BACK-TO-BACK: Yesterday we had back-to-back appearances of the two most famous, bigger-than-the-sport-itself personalities – Roger and Serena…Within minutes today, Japan’s Yoshihito Nishioka and Naomi Osaka won…Tonight, the men’s and women’s No. 1 players – Osaka and Djokovic – played back-to-back, until Novak’s match was rained out.…In the two biggest American tournaments of the past six months, Chris Evert won awards. She was given the USTA’s President’s Award at the US Open, and in Indian Wells she received the Annalee Thurston Award, that benefits the Love & Love Tennis Foundation.

ALEXANDER THE NEARLY GREAT: Alexander Zverev is just fabulous – what an appealing talent. Only 21, he’s already in the top three. He’s won three Masters titles, the ATP Finals, and he’s often touted as the next great thing. The only problemo is that in the 17 Slams he’s played, he’s only reached one quarter-final. Today he lost his third-round match to a fellow German, No. 55 Jan-Lennard Struff.

WHERE HAVE ALL THE FLOWERS GONE? After Naomi Osaka’s win over Danielle Collins, the Indian Wells PA announcer wanted the defending champion, who has won 11 matches in a row, to talk about the beauty of Indian Wells and asked if she’d seen all the flowers in the area. The 21-year old quipped, “I didn’t know there were flowers here.”

GO FIGURE: Osaka, who’s won the two last majors, played 12 Slams before winning the US Open. Until then she’d never gotten past the fourth round in a Slam.

LOW INFORMATION CHAMPION: Li Na reflected on Naomi Osaka, commenting, “You can’t see a lot of information on her face.’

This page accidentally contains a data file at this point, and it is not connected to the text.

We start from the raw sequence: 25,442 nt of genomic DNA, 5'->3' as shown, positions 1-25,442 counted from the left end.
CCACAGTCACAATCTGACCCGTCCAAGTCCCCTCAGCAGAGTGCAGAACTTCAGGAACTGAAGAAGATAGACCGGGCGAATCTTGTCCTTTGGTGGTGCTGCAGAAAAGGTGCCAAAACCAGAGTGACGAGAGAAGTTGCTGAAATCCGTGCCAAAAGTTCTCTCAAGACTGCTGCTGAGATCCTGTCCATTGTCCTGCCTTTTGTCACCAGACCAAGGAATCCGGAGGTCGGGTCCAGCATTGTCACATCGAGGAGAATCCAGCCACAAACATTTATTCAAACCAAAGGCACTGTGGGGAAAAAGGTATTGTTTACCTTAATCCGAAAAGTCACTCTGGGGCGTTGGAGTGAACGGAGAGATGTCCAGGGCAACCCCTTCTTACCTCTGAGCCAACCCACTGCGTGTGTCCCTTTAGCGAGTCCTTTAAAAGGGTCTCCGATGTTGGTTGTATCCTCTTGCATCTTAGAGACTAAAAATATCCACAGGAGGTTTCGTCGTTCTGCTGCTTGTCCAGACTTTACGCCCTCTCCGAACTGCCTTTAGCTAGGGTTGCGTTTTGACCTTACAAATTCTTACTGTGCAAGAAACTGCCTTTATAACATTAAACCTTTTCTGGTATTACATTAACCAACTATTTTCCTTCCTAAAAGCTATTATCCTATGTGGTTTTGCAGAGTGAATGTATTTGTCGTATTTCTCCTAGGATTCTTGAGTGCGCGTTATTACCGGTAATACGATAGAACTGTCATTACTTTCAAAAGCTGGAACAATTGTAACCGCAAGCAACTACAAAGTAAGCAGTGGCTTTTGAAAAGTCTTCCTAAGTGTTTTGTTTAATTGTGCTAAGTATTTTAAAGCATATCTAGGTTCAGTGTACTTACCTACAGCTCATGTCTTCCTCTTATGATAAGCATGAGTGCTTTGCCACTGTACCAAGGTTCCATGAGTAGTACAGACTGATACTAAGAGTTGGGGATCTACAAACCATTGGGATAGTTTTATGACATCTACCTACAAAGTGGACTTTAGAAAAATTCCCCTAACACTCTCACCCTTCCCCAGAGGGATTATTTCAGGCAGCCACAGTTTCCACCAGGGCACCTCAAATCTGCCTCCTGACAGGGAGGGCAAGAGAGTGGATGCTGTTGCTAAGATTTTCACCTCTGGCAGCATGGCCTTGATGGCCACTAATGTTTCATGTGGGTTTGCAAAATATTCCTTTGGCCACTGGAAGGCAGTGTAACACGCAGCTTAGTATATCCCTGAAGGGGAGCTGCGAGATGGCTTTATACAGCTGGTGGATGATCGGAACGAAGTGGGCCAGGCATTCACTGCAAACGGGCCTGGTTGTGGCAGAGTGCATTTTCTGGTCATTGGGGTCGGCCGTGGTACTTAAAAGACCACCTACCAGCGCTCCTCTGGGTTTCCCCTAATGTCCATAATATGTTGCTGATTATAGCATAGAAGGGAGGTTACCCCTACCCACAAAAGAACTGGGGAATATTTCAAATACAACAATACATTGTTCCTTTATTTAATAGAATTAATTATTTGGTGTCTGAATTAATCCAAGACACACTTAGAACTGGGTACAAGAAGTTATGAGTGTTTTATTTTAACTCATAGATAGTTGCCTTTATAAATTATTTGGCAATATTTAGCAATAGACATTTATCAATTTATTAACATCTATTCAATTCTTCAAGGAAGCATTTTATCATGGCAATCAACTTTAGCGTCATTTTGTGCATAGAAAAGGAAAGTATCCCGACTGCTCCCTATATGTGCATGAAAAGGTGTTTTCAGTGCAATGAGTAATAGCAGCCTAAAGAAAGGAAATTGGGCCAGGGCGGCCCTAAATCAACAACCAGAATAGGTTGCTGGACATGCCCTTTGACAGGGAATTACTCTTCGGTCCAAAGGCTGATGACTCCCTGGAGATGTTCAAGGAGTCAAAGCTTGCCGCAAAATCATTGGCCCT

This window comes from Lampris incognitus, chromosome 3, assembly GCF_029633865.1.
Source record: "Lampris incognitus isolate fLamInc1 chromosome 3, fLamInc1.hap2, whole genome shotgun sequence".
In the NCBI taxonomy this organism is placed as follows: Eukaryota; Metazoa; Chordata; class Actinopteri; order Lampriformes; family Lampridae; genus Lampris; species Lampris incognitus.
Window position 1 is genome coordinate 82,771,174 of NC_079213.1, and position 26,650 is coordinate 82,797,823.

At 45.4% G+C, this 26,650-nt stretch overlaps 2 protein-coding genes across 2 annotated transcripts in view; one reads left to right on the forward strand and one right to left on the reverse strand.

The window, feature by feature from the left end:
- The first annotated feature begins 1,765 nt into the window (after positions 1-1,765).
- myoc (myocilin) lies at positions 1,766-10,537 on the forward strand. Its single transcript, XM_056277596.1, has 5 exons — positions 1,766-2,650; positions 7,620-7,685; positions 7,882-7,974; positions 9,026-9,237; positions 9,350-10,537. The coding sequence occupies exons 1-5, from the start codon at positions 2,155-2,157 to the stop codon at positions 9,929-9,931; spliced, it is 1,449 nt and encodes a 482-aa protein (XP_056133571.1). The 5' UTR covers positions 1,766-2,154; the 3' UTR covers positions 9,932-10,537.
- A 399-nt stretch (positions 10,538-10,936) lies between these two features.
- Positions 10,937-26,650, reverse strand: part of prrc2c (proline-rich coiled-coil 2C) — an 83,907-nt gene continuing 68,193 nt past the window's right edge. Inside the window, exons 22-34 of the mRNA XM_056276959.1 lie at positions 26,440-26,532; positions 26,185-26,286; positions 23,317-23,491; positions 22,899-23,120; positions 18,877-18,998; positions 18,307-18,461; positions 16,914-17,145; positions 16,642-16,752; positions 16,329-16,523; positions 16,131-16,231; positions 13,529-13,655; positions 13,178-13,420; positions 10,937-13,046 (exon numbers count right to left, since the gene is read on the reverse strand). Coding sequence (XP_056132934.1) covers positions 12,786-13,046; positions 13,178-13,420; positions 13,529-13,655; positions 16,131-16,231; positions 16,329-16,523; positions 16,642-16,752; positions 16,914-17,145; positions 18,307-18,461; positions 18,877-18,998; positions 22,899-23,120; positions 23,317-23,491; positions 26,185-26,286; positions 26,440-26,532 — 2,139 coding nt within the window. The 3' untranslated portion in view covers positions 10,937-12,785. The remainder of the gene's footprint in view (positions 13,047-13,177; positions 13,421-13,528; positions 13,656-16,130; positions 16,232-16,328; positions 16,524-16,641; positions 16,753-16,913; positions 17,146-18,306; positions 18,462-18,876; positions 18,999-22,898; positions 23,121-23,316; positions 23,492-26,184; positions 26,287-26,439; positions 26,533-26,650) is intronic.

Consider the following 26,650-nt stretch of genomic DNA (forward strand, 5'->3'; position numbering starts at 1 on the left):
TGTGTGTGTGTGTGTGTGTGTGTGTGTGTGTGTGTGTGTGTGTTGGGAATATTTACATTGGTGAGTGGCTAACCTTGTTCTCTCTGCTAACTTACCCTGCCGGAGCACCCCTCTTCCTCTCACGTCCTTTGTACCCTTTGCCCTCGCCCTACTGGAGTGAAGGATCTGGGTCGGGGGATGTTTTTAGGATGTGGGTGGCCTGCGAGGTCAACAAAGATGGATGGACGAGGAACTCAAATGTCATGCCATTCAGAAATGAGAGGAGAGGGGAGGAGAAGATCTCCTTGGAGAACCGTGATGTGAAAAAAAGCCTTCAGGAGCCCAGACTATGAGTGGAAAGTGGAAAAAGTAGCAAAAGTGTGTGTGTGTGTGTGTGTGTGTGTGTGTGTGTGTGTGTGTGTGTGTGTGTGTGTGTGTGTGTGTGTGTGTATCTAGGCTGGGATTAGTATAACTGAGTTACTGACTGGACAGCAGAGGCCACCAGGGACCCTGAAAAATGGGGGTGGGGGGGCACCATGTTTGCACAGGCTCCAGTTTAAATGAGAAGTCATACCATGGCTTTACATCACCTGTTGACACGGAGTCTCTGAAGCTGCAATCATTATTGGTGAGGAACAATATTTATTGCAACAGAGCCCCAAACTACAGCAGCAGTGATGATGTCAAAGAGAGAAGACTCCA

BATTLE OF THE LOVE PARTNERS? Who are the best pro couples, tennis-wise, in history? These days you might say Gael Monfils and his girlfriend Elina Svitolina, who are ranked No. 19 and 6 and share a joint Instagram. Then again, Dominic Thiem and Kiki Mladenovic aren’t too shabby. But how would they do against Stefanie Graf and Andre Agassi, or Chris Evert and Jimmy Connors or John McEnroe and Stacy Margolin? And what other great tennis lovers have excelled?


“This could be one that the Cheech in the chair gets wrong.” – Mary Carillo when it seemed that celebrated chair ump Marija Cicak was wrong.

NOT PULLING HIS LEG: Rising Belarusian Aryna Sabalenka revealed that pulling at Dmitry Tursunov’s ponytail was the best part of her sometimes fun-loving relationship with her Russian coach…Sabalenka added that she wanted to play until she was 33 and then have babies. But she hesitated to say whether she could win a Slam while pregnant as Serena did.

DEEP SORROW: Brit Dan Evans was so upset and ashamed about his use of cocaine, which led to his suspension, that there was a period of time when he couldn’t even watch tennis.

HEY ROGER – “KEI TO GO”: Everyone is singing Federer’s praises these days, including Kei Nishikori. The Japanese star said, “It’s something incredible to see. He works harder than anyone. They say he plays very smooth. He puts so little stress on his body.”

(Additional reporting by Douglas Hochmuth)